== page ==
On a recent trip to Los Angeles, I was lucky enough to visit the modernist home of Stan’s gallerist, Scott Nadeau, which is the perfect showcase for Stan’s work. Intrigued, I asked Stan to explain more about his unique style.

KATIE LOCKHART How did you learn your craft? Were you influenced by any particular ceramicist’s work early on?

STAN BITTERS Having wandered through the education system as a painting major, I was blown away by my encounter with the legendary sculptor, ceramist Pete Voulkos. Exiting San Diego State College after three years, and bored with having consumed so much superfluous education, I felt it was time to move on. It was coincidental that a friend, artist John Baldessari, was applying for entrance to Otis Art Institute and when I asked to go along, we both ended up on scholarships. It was my confrontation with the energy of the pottery department and specifically Pete Voulkos that changed my life.

KL: You call yourself an environmental ceramicist. Do you know of many other ceramists working in this way?
SB: I think because of what I did and the time period it was done in, my work has created interest in environmental concerns such as landscape and building applications that were not apparent before. I think because of my conceptual and philosophic approach in creating these undertakings, there isn’t another artist that performs in this way.

KL: How did your birdhouses came about?
SB: I picked out a corner of Pete’s studio with a wheel and started to play around. I asked Pete how to throw a closed ball. Without hesitation he leaned over and performed this magic. I later began producing that little statement that became the notorious birdhouse. Along with the development of the birdhouse came the classic thumb pot that many children create in grade school, but when the same activity is done at three to six feet in height, plus the addition of a large plant specimen, it suddenly takes command of the space and we have a living sculpture in a home environment. People can rationalise this kind of cost over a straightforward sculpture.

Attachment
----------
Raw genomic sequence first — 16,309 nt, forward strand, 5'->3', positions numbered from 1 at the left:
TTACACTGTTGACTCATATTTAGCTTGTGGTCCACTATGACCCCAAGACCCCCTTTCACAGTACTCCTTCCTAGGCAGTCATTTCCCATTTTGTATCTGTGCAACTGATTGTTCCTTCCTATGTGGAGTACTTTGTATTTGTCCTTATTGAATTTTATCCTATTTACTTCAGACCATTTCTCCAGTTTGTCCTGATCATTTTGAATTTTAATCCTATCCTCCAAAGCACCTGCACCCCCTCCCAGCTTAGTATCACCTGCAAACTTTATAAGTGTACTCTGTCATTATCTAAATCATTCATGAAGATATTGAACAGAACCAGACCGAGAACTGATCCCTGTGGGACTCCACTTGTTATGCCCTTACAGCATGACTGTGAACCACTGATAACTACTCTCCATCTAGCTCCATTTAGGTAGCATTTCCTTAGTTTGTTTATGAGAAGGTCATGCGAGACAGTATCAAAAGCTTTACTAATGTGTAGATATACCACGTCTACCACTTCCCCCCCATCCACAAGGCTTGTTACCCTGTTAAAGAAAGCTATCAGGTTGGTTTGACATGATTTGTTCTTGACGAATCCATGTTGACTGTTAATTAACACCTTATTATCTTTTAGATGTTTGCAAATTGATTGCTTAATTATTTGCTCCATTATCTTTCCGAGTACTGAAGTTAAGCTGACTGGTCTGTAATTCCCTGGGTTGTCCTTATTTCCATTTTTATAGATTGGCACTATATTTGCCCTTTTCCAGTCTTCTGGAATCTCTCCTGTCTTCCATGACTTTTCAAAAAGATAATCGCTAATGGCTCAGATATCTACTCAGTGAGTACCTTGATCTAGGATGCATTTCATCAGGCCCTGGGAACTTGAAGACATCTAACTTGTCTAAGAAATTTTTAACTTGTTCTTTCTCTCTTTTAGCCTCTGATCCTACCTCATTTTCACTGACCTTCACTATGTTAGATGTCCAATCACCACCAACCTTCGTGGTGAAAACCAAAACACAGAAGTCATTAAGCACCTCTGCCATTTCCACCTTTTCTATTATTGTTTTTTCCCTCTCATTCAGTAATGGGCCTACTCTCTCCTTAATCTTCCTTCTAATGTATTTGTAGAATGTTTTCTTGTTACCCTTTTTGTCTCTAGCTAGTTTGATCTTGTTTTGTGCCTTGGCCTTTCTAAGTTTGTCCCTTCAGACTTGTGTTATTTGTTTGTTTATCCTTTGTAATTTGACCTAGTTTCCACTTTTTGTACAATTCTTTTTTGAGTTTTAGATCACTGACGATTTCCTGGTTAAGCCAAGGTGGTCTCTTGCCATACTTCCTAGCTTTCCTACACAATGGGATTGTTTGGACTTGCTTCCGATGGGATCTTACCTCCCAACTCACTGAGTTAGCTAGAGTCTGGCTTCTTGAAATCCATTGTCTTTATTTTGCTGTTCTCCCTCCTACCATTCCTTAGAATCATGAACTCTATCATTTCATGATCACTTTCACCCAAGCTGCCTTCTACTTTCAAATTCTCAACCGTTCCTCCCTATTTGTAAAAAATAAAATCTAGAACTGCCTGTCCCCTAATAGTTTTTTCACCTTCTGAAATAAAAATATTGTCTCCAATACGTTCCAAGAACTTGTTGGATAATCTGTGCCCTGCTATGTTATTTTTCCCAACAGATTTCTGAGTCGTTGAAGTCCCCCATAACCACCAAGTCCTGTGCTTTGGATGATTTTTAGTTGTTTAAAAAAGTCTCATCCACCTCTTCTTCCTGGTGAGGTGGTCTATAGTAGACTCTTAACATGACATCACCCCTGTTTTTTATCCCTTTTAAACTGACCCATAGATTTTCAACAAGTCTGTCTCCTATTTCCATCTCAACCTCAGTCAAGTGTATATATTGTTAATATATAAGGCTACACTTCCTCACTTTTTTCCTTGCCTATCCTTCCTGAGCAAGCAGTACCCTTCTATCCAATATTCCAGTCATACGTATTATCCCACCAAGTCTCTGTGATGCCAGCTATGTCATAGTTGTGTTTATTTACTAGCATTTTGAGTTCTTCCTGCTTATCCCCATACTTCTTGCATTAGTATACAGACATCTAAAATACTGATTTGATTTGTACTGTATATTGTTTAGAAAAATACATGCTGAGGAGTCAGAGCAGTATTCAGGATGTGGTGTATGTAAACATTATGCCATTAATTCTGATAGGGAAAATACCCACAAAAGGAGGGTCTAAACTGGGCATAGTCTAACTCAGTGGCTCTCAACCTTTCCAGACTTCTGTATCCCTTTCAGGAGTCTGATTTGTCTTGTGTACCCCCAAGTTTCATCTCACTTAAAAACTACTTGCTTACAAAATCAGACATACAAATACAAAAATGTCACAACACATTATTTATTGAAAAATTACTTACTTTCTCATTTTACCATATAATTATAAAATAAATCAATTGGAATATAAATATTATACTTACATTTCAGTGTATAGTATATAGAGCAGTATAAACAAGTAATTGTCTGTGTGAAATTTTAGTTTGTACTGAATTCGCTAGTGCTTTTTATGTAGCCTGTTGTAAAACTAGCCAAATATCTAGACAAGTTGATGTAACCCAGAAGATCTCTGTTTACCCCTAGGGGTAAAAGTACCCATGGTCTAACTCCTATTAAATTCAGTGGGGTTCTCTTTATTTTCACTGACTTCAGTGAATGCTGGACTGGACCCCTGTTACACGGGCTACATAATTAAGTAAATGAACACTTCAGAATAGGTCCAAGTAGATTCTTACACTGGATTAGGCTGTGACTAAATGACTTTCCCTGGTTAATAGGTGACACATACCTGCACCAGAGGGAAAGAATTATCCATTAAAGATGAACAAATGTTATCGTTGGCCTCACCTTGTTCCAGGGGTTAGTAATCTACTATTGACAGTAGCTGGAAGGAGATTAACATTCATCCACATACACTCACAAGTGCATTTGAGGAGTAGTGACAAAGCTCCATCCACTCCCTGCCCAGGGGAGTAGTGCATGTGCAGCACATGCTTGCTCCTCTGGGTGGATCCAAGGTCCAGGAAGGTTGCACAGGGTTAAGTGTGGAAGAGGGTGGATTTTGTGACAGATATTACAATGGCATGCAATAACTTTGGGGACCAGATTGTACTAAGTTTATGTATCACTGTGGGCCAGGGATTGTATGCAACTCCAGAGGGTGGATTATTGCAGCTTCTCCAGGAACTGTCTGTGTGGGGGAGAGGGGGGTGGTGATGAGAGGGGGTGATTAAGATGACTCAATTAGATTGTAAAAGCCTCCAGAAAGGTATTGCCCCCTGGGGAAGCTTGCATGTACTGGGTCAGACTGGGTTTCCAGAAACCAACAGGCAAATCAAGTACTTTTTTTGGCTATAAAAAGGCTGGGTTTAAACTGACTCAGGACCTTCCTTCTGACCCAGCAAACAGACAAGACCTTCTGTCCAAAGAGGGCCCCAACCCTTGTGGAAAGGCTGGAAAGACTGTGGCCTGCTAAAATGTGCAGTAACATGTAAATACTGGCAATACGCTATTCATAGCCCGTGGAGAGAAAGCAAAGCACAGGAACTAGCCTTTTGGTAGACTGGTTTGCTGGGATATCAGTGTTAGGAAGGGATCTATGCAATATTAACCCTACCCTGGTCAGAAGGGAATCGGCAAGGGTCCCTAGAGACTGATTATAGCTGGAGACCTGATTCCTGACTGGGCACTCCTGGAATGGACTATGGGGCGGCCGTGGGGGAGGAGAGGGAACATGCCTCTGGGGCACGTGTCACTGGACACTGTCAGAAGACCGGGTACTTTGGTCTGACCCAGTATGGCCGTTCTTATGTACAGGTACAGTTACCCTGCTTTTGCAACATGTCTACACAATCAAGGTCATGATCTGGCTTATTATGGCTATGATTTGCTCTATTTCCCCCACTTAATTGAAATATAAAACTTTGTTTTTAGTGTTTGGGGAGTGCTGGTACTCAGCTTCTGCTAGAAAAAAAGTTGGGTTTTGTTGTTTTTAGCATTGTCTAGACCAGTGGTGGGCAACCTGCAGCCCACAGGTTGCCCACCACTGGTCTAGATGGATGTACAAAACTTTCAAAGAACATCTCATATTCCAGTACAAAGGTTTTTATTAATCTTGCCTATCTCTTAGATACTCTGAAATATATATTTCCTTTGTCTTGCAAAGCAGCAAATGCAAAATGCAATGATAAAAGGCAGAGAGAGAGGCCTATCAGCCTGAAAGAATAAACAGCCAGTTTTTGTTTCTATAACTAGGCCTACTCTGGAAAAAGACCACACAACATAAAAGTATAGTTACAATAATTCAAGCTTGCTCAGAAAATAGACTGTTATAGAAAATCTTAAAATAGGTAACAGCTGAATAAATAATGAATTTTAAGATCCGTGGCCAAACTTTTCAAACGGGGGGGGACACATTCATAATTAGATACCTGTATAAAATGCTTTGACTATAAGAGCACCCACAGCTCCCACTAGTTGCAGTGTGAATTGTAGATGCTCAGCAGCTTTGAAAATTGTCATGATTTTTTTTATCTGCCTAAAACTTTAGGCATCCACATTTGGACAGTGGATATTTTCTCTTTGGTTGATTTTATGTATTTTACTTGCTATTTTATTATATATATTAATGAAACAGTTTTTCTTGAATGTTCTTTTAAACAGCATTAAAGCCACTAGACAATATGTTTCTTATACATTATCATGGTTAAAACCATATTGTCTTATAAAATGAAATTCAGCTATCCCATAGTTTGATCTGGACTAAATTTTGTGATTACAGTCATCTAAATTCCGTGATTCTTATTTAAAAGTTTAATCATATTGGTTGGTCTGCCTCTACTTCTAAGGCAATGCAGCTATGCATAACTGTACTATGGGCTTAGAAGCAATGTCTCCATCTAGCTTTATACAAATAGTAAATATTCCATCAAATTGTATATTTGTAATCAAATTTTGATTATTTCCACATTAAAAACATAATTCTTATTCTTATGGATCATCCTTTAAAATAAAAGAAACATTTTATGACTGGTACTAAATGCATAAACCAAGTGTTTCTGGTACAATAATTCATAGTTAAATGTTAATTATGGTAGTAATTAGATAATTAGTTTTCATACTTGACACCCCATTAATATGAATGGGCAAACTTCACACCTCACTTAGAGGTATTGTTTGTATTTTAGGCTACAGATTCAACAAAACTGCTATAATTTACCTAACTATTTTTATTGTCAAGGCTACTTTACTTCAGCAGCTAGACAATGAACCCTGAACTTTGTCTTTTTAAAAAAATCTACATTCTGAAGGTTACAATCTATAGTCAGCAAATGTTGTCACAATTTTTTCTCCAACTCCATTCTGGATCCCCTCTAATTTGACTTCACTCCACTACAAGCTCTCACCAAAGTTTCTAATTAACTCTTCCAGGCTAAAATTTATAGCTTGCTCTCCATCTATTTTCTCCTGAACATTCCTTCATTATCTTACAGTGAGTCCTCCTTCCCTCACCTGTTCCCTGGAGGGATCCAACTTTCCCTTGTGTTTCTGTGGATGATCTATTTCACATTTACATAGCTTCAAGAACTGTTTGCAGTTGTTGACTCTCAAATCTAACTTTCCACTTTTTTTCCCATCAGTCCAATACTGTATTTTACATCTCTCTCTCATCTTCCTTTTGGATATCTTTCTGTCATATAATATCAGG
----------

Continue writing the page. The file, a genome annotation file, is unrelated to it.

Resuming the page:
KL:How did you start designing on a larger scale?
SB: The encounter of Otis Art Institute then UCLA in 1958 and ‘59, during the period of art expression and abstract expressionism, laid the groundwork for my future. Arriving back home in Fresno I was immediately hired by the Hans Sumpf Company of Madera, California. Sumpf was the world’s largest producer of emulsified adobe brick and had started to test his production methods of making slump adobe brick. He had just bought a walk-in kiln to fire this new product and was eager to hire a ceramic artist and create a ceramics department – I was given access to 20 tons of clay and told to do something with it. My Germanic background of a strong […]

Stan Bitters Featured In Garden Design Magazine As A “21st-Century Caveman” With An Artist’s Touch — June 2012

Stan Bitters is a 21st-century caveman. In a windowless steel building on an industrial strip of Fresno, California, the 76-year-old sculptor shapes earth, water, and fire into primal ceramic forms. It is a ritual based more on instinct than intellectual precept. “It’s not about thinking about the clay,” he says. “It’s really getting in there and manipulating it—mashing it and beating it—until it produces some feeling of wonderfulness, something earthy and textural.”

Bitters’ art bears the mark of his own two hands, often quite literally. “Stan’s work is special because you can see the process,” says Pamela Shamshiri, a partner at the Los Angeles design collective Commune who has commissioned Bitters’ work for residential interiors, gardens, and the Ace Hotel in Palm Springs, California. “I mean, his thumbprints are in it.”

As a pioneer of the organic modernist craft movement in the 1960s, Bitters has been producing rough-hewn ceramic birdhouses, planters, pedestals, mural tiles, totems, boulder walls, and fountains for more than half a century. He has mesmerized architects, landscapers, and collectors from the start but was recently discovered by a hip new audience. Actress Cameron Diaz has a Bitters water wall at her beach house, and Commune commissioned him to create a group of two-story fireplaces that are focal points at the Ace Hotel. – read the entire story here…

This article and slideshow appeared in the Garden Design magazine June 2012 issue as “An Artist’s Touch.” by David Keeps

Big News! Modernica is excited to be offering Stan Bitters’s iconic ceramic birdhouses available for sale through our website and our Los Angeles Showroom.